It is evident from Huzoor’sra words that he desired the political unrest to be settled and leaders needed to sacrifice their trivial matters for a bigger cause – the independence of India.
At the end, I will present a comment by Major Wyatt in regard to the deadlock between Indian leaders and the Government, which he made in the British parliament on 20 August 1945, that showed the need for conciliation was felt in the government circles as well:
“A nation ruled by another nation is a nation with a cancer in its soul. It can think of nothing but its independence, and it will not cooperate wholeheartedly with the Government of the country that rules it, however beneficent the measures of that Government may be. […]
“[This] deadlock cannot be allowed to go on. If it is continued, and if in six months from now it is unresolved, I am quite certain there will be greater trouble in India than at any time since the Mutiny.
“Indians, like the people of this country, are looking with great hope to this new Labour Government, and as an earnest of good faith, there are a number of things that could be done straight away, simple administrative things. We could arrange to hold elections immediately, so that we could find out the true state of the contesting parties in India.” (https://hansard.parliament.uk/commons/1945-08-20/debates/466aaa80-fc19-40c0-8cef-0515f9378d5b/OrdersOfTheDay)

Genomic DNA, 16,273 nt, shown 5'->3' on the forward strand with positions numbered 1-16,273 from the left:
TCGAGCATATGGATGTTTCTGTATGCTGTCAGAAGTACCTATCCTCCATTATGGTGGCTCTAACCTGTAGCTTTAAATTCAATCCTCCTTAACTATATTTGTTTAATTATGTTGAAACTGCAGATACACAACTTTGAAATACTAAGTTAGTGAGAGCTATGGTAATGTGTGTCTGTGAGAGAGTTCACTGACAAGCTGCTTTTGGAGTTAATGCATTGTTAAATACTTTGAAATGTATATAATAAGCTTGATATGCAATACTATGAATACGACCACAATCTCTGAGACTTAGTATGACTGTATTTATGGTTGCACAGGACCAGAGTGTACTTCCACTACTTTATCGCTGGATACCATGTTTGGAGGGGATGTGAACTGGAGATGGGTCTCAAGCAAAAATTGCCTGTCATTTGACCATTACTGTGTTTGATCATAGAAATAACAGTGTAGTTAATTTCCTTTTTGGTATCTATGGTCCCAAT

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- The Simon Commission, First Round Table Conference and Hazrat Musleh-e-Maud’s valuable guidance
- Freedom is the birthright of everyone: Hazrat Musleh-e-Maud’s guidance regarding India’s independence and partition
- The Wavell Plan and Hazrat Mirza Bashiruddin Mahmud Ahmad’s (ra) call for peace and India’s freedom
- The Cabinet Mission, 1946: Its background and Hazrat Mirza Bashiruddin Mahmud Ahmad’s (ra) guidance
- The deadlock over Interim Government and Constituent Assembly for India: Its background and Hazrat Mirza Bashiruddin Mahmud Ahmad’s (ra) guidance
- May India and Pakistan live amicably: The Partition of India, 1947 and Hazrat Mirza Bashiruddin Mahmud Ahmad’s heartfelt wish